How Santa Clara and LSU Met in the 1937 Sugar Bowl
“The Sugar Bowl had made the most amazing progress of any sports event developed anywhere in recent years,” Grantland Rice exclaimed editorially that after two years of existence, Rice also noted that the fledging game needed more room.
It was plain that football interest had exceeded expectations. After the Tulane-Temple game, Bill Keefe saw the need to add 5,000 seats. Fred Digby envisioned a 60,000-seat stadium after LSU-TCU.
Bob Geasey, the Temple sports information director, had returned to New Orleans for the second Sugar Bowl. He told Digby, “…Remember, you’re not building for next year or the year after, but for 10 and 15 years to come. Build big for the future!”
Digby, characteristically, wasted little time in presenting the case for a larger stadium. Two days after the Texas Christian victory he wrote, “Undoubtedly, the most feasible plan is to enlarge the Tulane Stadium. Its capacity can be boosted to 60,000 before next New Year’s Day by making a ‘sugar bowl’ of the structure.”
It was readily apparent a larger football facility was necessary, but that matter would have to wait a little while. The major move made by the Mid-Winter Sports Association after the second Sugar Bowl was to a more centrally located office at 722 Common Street. Also, they hired their first full-time employee.
Edna Engert, a brown-eyed, personable young woman whose interest in athletics was minimal until she met her husband, was hired to run the office. It was a significant decision. Edna would leave a mark on the organization.
For its third game, the Sugar Bowl was initiated into bowl politics. The Cotton Bowl went into operation on January 1, 1937, the first year all of the major bowl games were in business. There were also two lesser bowls and a pro exhibition, but the Sugar, Orange, Cotton, and Rose Bowls were clearly special.
LSU, again the Southeastern Conference champion, ranked No. 1 by Williamson and No. 2 in the first Associated Press poll, was the darling of every post-season game committee. The Mid-Winter Sports Association had several options for the 1937 game. An LSU and third-ranked Pittsburgh game would be in keeping with the North-South formula that some favored. Sixth-ranked Santa Clara, ineligible for the Rose Bowl because it wasn’t a Pacific Coast Conference member, was considered the best West Coast team. This school would broaden the Sugar’s horizon. Then there as the possibility of an LSU-Alabama match. Only a tie in the conference had kept the Tide from sharing the title with the Tigers in a year when those teams did not meet. LSU-Alabama would have been attractive but sectional.
LSU was the key and high on the Rose Bowl list. Meanwhile, the Rose Bowl pondered an opponent for the University of Washington. But the Rose Bowl bypassed LSU for Pittsburgh, giving the Sugar Bowl the season’s plum in a game with Santa Clara. The Item ran a series of nationwide sports editorials ridiculing and laughing at Pasadena. A typical piece was written by John Lardner of the North American Newspaper Alliance, who took some light jabs at the two once-defeated, once-tied schools matched in the Rose Bowl. “For instance,” wrote Lardner, “there is the one about the two football teams named Pat and Mike. ‘Have you been asked to the Rose Bowl?’ says Mike. ‘Hell, no,’ says Pat. ‘I’m undefeated.”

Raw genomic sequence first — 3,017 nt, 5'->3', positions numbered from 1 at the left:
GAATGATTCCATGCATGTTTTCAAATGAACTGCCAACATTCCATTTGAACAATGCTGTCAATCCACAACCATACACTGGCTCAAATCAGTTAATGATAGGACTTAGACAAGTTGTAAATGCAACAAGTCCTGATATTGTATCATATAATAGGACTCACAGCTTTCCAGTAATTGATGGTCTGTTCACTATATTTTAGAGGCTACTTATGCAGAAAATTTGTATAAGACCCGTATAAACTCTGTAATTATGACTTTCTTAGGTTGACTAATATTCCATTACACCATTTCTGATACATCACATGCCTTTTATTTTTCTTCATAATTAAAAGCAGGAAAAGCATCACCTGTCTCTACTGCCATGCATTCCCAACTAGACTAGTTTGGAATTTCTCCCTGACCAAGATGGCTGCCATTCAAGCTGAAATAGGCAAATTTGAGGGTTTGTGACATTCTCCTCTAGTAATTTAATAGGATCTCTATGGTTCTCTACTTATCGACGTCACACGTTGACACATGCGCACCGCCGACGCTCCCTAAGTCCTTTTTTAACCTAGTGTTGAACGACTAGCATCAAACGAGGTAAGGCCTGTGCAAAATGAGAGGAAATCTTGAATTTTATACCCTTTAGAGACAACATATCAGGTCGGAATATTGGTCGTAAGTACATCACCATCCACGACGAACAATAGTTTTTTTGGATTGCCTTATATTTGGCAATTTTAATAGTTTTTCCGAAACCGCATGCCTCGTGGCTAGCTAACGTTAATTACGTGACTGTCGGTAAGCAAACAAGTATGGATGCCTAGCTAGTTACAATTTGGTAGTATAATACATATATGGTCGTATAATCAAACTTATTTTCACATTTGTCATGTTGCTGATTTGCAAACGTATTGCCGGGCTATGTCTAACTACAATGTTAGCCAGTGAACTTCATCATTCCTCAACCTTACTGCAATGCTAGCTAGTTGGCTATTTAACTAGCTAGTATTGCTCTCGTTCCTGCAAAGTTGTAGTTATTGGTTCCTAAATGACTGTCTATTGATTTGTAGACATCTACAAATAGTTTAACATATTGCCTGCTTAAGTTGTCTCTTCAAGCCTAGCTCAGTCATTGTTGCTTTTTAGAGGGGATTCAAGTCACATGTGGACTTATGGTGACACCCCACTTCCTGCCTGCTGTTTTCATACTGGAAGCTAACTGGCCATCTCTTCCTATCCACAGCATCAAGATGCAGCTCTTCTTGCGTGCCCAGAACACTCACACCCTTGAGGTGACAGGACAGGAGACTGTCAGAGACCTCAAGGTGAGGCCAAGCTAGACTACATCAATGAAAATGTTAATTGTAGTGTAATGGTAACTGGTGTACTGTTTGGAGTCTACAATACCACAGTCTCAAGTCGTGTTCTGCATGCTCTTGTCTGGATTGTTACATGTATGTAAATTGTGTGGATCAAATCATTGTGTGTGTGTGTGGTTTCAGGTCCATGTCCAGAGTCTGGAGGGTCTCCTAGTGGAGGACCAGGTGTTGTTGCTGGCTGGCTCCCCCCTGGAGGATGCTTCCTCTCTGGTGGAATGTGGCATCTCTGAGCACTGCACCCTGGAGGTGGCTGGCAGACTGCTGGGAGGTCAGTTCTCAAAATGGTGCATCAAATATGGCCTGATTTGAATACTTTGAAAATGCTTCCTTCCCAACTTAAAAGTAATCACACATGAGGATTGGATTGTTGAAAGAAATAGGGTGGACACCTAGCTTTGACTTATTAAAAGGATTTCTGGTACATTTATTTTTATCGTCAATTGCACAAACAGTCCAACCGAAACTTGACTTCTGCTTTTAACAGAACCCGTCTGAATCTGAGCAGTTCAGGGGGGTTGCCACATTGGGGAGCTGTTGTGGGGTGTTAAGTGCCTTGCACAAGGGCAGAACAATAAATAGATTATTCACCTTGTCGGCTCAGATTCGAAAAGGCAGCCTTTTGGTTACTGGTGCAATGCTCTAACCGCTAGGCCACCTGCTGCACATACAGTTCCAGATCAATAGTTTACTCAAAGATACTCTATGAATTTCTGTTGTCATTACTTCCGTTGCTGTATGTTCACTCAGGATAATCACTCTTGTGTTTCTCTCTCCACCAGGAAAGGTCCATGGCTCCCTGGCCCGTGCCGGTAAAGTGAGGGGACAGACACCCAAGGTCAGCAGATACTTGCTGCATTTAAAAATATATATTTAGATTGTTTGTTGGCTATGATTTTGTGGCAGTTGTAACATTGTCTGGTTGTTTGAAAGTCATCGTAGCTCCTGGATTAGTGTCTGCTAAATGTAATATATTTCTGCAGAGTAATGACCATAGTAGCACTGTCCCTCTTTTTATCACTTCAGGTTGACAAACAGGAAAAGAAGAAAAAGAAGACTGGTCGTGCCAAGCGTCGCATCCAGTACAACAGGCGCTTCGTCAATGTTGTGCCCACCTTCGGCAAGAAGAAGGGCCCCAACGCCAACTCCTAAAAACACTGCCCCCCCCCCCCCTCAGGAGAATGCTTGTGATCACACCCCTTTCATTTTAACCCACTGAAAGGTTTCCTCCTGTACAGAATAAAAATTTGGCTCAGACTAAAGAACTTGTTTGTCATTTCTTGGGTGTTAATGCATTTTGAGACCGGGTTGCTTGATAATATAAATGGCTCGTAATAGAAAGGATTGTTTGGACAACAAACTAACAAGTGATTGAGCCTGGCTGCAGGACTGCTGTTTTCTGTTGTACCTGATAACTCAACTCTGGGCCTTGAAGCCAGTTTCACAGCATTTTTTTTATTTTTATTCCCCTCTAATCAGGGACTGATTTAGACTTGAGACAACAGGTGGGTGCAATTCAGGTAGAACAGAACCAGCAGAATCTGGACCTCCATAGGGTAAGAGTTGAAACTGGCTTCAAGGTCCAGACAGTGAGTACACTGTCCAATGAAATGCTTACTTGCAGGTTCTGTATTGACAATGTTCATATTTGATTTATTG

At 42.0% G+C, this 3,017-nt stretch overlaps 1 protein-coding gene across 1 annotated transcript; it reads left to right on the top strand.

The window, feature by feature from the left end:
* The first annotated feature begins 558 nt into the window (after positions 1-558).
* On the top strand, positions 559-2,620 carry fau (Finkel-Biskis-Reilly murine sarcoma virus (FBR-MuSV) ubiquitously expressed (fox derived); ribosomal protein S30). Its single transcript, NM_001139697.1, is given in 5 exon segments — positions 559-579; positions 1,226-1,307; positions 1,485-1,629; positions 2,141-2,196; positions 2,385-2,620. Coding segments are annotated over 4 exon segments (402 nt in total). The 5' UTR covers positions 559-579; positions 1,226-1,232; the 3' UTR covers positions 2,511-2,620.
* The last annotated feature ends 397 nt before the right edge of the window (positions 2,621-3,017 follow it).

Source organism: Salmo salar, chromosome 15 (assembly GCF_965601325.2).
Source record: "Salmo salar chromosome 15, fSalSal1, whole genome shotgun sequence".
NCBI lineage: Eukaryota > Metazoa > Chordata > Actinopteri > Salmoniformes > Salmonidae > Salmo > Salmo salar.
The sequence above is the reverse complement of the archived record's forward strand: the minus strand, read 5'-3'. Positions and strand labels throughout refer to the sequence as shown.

The Southeastern Conference felt snubbed because two of its teams, LSU and Alabama, were overlooked in California. The teams, LSU and Alabama, were overlooked in California. The SEC hinted that perhaps it and the Sugar Bowl ought to join hands. However, the Sugar Bowl saw the risk of a conference tie-up as the Rose Bowl demonstrated choosing Washington.
Santa Clara was invited and accepted the Sugar Bowl invitation on December 6; at the time, it was the nation’s only undefeated, untied (7-0-0) major college team. Sammy Baugh, the hero of the 1936 Sugar Bowl, tarnished the Broncos’ unbeaten aspirations with a 9-0 Texas Christian victory on December 12, showing New Orleans the two-edged sword of bowl politics.
Still, Santa Clara, an old mission school founded in the 1700s, brought some glitter. The Broncos were coached by Buck Shaw, who was renowned for developing outstanding lines and was a tackle under Knute Rockne. The team included an All-American quarterback, Nello Falaschi, and an end, Jim “Mississippi” Smith, who gave Santa Clara a down-home flavor.
Five thousand additional seats had been installed in Tulane Stadium, which brought the capacity to 41,000. It still wasn’t enough.
Possibly the only fans unaware of what was building in New Orleans were Californians. “We were extremely happy when we got the invitation,” said Al Wolff, a sophomore tackle for Santa Clara. “We had heard of the Sugar Bowl, but not a great deal. The papers on the West Coast concentrated only on the Rose Bowl. But we felt we were good enough to play in a bowl game, against a really good team.”
Recap excerpted from the book “Sugar Bowl Classic: A History” by Marty Mulé, who covered the game and the organization for decades for the New Orleans Times-Picayune.